Newspaper article St Louis Post-Dispatch (MO)

US Sues VW over Emissions-Cheating Software in Diesel Cars

Newspaper article St Louis Post-Dispatch (MO)

US Sues VW over Emissions-Cheating Software in Diesel Cars

Article excerpt

WASHINGTON (AP) The Justice Department sued Volkswagen on Monday over emissions-cheating software found in nearly 600,000 vehicles sold in the United States, potentially exposing the company to billions in fines for clean air violations.

The civil complaint against the German automaker, filed on behalf of the Environmental Protection Agency in U.S. District Court in Detroit, alleges the company illegally installed software designed to make its "clean diesel" engines pass federal emissions standards while undergoing laboratory testing. The vehicles then switched off those measures in real-world driving conditions, spewing harmful gases at up to 40 times what is allowed under federal environmental standards.

"Car manufacturers that fail to properly certify their cars and that defeat emission control systems breach the public trust, endanger public health and disadvantage competitors," said John C. Cruden, the assistant attorney general for the Justice Department's Environment and Natural Resources Division.

"The United States will pursue all appropriate remedies against Volkswagen to redress the violations of our nation's clean air laws alleged in the complaint," he said.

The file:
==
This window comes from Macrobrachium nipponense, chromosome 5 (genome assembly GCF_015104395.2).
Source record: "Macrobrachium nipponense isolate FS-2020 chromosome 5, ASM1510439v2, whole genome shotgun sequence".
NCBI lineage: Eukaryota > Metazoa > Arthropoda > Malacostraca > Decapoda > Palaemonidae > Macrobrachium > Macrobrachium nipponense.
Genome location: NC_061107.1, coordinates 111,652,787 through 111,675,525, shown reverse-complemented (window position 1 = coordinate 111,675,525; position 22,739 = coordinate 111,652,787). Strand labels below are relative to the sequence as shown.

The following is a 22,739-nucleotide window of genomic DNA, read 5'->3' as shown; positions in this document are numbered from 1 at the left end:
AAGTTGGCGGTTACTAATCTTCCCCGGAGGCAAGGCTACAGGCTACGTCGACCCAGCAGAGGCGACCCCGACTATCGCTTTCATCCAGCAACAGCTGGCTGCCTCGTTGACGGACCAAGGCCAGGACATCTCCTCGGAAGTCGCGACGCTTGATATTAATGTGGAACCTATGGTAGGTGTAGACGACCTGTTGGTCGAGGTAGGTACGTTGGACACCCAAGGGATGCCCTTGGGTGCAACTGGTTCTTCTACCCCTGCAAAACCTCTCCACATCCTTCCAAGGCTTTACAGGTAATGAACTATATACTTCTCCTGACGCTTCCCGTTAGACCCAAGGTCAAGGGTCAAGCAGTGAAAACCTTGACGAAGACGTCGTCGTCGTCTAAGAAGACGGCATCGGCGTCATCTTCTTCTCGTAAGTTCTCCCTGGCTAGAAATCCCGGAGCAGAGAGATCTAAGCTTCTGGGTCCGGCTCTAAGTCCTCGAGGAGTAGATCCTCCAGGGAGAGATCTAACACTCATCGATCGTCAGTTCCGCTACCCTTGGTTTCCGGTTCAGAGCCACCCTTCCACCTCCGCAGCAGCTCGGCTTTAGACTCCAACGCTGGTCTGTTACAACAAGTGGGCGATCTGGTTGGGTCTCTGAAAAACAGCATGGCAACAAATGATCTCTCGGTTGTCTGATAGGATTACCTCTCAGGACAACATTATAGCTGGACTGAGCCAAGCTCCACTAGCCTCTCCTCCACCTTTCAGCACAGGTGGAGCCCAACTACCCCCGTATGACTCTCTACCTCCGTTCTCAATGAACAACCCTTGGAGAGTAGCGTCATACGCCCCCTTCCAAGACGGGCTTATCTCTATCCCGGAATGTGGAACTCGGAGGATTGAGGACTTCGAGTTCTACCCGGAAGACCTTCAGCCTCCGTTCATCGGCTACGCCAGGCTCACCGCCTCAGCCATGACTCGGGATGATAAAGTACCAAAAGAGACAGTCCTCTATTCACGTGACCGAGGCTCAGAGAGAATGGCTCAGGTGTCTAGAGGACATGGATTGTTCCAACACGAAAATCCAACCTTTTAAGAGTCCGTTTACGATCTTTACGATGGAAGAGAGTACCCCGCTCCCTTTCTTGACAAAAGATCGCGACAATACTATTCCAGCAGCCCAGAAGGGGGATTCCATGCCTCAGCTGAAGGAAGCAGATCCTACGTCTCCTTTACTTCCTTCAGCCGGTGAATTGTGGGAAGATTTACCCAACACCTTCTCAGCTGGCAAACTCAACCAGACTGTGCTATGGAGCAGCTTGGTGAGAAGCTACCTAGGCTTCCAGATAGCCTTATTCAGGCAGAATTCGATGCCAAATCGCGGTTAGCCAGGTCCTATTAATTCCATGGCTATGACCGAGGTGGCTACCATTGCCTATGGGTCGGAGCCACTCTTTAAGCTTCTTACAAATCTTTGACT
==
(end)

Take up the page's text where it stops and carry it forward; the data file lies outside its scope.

The company is in the midst of negotiating a massive mandatory recall with U.S. regulators and potentially faces more than $18 billion in fines for violations of the federal Clean Air Act.

The company and its executives could also still face separate criminal charges, while a raft of private class-action lawsuits filed by angry VW owners are pending.

Volkswagen Group of America spokeswoman Jeannine Ginivan said Monday that the company "will continue to cooperate with all government agencies investigating these matters."

In past statements, high-ranking VW executives have sought to blame only a small number of software developers in Germany for the suspect computer code designed to trick emissions tests. The company has hired a U.S.-based law firm to conduct an internal investigation into the scheme. The findings of that review have not yet been made public.

The company first acknowledged in September that the cheating software was included in its diesel cars and SUVs sold since the 2009 model year, as well as some recent diesel models sold by the VW- owned Audi and Porsche brands. …

Search by... Author
Show... All Results Primary Sources Peer-reviewed

Oops!

An unknown error has occurred. Please click the button below to reload the page. If the problem persists, please try again in a little while.